Elizabethan Honour Meaning Of Honour

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Stuff in red bold was added after 3:05 I saw the disdain creep into your faces as soon as you saw what I was wearing. The wrinkled shirt and the tattled shorts are the way I chose to represent myself, and unsurprisingly they had an impact on the way you viewed me, before I had even begun. What you must realise though, is not the fact that you were all quick to judge, as that is intrinsic to the human psyche, but that I was able to mould your interpretation of my character to my liking through the representation of my outer self. Good morning colleagues, I’m honoured to have the chance to speak to you all about the topic of: "All representations of people and politics are acts of manipulation". As I’ve already demonstrated, it is quite clear…show more content…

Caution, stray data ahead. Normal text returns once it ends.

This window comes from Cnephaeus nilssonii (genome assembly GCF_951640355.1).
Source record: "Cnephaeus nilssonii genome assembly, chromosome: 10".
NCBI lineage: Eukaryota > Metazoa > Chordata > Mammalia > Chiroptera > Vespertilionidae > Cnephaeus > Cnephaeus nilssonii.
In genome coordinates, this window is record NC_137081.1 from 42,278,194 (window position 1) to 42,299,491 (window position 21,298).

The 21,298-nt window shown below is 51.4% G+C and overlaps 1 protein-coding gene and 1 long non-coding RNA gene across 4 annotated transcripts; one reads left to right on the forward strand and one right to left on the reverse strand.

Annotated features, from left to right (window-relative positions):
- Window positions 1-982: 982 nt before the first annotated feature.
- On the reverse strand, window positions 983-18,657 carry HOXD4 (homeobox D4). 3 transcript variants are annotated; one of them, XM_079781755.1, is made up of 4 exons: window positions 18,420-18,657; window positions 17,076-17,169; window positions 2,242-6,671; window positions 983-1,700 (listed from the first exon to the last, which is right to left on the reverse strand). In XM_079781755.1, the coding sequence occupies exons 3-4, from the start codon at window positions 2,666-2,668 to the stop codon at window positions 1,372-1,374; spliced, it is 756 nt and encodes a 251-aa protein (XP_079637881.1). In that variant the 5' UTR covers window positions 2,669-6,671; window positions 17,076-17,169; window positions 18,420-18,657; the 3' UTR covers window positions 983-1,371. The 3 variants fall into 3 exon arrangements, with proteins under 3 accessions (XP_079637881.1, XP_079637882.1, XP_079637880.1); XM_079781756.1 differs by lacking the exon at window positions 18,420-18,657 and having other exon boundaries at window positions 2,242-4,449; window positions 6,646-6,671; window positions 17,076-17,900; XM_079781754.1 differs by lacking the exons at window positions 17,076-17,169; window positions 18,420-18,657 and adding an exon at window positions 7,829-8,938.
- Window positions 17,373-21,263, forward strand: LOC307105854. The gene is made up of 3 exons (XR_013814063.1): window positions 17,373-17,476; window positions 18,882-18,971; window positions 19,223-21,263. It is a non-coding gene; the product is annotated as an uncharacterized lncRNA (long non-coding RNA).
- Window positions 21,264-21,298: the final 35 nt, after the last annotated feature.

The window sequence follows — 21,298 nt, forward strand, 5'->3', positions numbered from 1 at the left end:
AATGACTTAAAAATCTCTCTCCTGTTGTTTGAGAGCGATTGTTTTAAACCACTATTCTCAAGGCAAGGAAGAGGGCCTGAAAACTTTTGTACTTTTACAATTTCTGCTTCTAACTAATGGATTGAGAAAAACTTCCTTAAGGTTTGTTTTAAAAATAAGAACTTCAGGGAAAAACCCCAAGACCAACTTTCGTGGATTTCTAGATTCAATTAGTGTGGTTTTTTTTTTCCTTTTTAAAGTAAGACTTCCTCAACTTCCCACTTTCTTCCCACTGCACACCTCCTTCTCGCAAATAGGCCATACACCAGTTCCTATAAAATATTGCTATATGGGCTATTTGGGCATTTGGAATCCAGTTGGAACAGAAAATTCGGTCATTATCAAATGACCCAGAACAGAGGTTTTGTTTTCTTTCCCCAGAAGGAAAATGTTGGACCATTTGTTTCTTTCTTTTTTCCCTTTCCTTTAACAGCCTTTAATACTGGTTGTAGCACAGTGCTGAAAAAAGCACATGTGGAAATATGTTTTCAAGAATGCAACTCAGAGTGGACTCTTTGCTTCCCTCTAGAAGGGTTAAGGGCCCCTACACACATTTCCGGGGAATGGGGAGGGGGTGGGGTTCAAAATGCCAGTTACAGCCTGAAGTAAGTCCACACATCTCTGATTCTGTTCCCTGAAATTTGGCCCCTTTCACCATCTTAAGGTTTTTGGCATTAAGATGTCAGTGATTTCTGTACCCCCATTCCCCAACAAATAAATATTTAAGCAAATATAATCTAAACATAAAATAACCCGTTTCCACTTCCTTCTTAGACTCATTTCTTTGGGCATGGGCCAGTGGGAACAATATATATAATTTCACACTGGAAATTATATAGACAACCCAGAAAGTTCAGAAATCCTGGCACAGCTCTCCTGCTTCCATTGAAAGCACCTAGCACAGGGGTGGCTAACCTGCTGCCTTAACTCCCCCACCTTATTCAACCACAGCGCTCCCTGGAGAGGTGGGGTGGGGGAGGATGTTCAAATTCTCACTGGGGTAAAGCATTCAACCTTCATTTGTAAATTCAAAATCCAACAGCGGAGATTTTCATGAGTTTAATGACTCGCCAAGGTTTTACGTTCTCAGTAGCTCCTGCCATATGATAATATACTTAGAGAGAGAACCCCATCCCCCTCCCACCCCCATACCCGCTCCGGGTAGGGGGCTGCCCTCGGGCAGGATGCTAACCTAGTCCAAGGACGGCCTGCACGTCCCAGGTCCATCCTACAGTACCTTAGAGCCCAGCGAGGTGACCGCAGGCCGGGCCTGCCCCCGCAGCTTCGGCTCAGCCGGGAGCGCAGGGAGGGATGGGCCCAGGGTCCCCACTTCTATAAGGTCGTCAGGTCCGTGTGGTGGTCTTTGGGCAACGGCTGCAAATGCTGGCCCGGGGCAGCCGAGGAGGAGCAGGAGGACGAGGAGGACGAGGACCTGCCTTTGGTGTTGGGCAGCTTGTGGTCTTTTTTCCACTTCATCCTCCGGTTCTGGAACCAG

Honour within the Elizabethan era primarily stood for the reputation of a person, and it offered respect and admiration. Shakespeare undoubtedly chose to position the responder to depict his own perception on honour due to the prevalence of it throughout his political landscape and its impacts on everyday life. The notion of honour, is first established within the guilt-ridden King Henry IV, who wears a figurative bloody crown as a result of his deposition of his cousin, Richard II. King Henry IV kicks off the play with an attempt to clear his conscience while maintaining the illusion of a clear one to his subordinates. He says to the Lord of Lancaster and the Earl of Westmoreland: “To chase these pagans in those holy fields / over whose acres walked those blessed feet / which fourteen hundred years ago were nailed / for our advantage on the bitter cross.” in Act 1, Scene 1. There are two red herrings Shakespeare throws out to produce the illusion of a stable conscience and an honourable heart to his subjects and these are the use of blank verse to signify nobility and thus power, and the use of the pluralistic language found within ‘our advantage’. The King shies away from the singular ‘I’ so as not to draw attention to the plague ravaging his conscience, and Shakespeare through this shines light on the gratuity of an act such as a Holy
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